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1999-2000 San Diego Stingrays

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1999 San Diego Stingrays ProgramInternational Basketball League (1999-2000)

Born: 1999 – IBL founding franchise
Folded: 2000

Arena: San Diego Sports Arena

Team Colors:


IBL Championships: None


The San Diego Stingrays were a One-Year Wonder in the short-lived International Basketball League. The Stingrays were the sixth pro basketball team to fail at the San Diego Sports Arena since the building opened in 1966. The ‘Rays followed the Rockets, Conquistadors, Sails, Clippers and Wildcards into the city’s roundball graveyard.

Smokey Gaines, an ex-Harlem Globetrotter and former head coach at San Diego State, signed on to coach the team. Things got off to an embarrassing start when the Stingrays couldn’t reach contract terms with their top player in training camp, Phoenix Thomas. The 6′ 8″ power forward averaged 25 points and 13 boards in exhibition play and then walked away from the team before the opener.

The team gained some attention by signing hip hop star Master P (Percy Miller) in November 1999. Miller, the rapper and impresario behind Snoop Dogg’s label at the time, No Limit Records, made cameo appearances in several NBA training camps and minor league clubs during the late ’90’s. Miller’s time with the ‘Rays was brief and he was gone by midseason.

The Stingrays drew an announced crowd of 9,762 to their home debut at the Arena on November 27, 1999. The ‘Rays defeated the Las Vegas Silver Bandits 102-100 in double overtime. The team never drew another crowd of that size and they didn’t win many more game either. Gaines was fired at midseason and replaced behind the bench with former NBA All-Star Jeff Malone. The Stingrays finished last in the IBL’s West Division with a 19-45 record for the 1999-00 season.

The IBL contracted from eight to six franchises for the league’s second season in 2000-01. The Stingrays were one of the two eliminated clubs.  The International Basketball League itself shut down in July 2001 after the conclusion of its second season.



International Basketball League Media Guides

International Basketball League Programs




Written by Drew Crossley

November 19th, 2017 at 11:28 pm

1986-2006 Rockford Lightning

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1989-90 Rockford Lightning ProgramContinental Basketball Association (1986-2006)
International Basketball League (2001)

Born: 1986 – The Baltimore Lightning relocate to Rockford, IL
Folded: 2006

Arena: Rockford MetroCentre (8,700)

Team Colors: Blue & Orange

Dance Team: The Lightning Flashes


  • 1986-????: Jay Polian
  • 1993-1998: Wayne Timpe, et al.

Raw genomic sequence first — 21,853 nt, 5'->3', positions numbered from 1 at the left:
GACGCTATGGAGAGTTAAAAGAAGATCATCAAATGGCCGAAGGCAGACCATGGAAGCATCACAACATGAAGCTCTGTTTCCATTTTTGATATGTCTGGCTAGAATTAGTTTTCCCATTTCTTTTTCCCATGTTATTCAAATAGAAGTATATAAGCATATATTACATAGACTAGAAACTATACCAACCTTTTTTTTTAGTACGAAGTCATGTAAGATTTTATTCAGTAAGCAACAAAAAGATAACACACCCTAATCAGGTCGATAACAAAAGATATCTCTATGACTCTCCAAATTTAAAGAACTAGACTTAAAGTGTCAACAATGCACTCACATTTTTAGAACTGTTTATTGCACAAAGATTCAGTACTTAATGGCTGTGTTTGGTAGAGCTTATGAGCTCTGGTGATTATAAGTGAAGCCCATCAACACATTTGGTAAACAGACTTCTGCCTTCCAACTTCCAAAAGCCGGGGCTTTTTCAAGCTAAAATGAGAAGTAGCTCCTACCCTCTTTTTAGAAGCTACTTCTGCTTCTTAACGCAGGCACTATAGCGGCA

• 1998-1999: Wayne Timpe & Judy Timpe
  • 1999-2001: Isaiah Thomas
  • 2001-2004: Wayne Timpe & Judy Timple
  • 2004-2006: Judy Timpe

CBA Championships: None


The Rockford Lightning were a popular attraction in Illinois’ third-largest city from 1986 until 2006. The Lightning’s twenty-season run was unusually long by the standards of minor league basketball. The club played in the Continental Basketball Association championship series on four occasions but never managed to win a title.

Throughout most of the Lightning’s run in Rockford, the CBA served as the Official Development League of the NBA. Players went back and forth from Rockford to the NBA a few times a season, typically on 10-day contracts as injury replacements. Rockford’s greatest success story was small forward Bruce Bowen. Bowen played parts of two CBA seasons in Rockford between 1995 and 1997 before earning a spot and sticking with the Boston Celtics. Bowen went on to win three NBA titles with the San Antonio Spurs and to earn eight NBA All-Defensive Team selections. The Spurs retired Bowen’s uniform number 12 in 2012.

The team nearly folded in 2001 following the disastrous intrusion of former NBA star Isaiah Thomas into CBA affairs.  Thomas purchased the entire league and all of its individually-owned franchises in August of 1999 for $10 million. Thomas destroyed the relationship with the NBA, spurning that league’s $11 million offer to buy the CBA outright in early 2000. The NBA then announced the formation of its own minor league (known commonly today as the “D-League”) and terminated its long-time developmental partnership with the CBA. When Thomas was offered the opportunity to coach the NBA’s Indiana Pacers in 2000, he was forced to divest his CBA holdings.  He placed the league into a blind trust, which ultimately starved the franchises of operating capital and forced the league into bankruptcy. The CBA folded midway through its 55th season on February 8, 2001.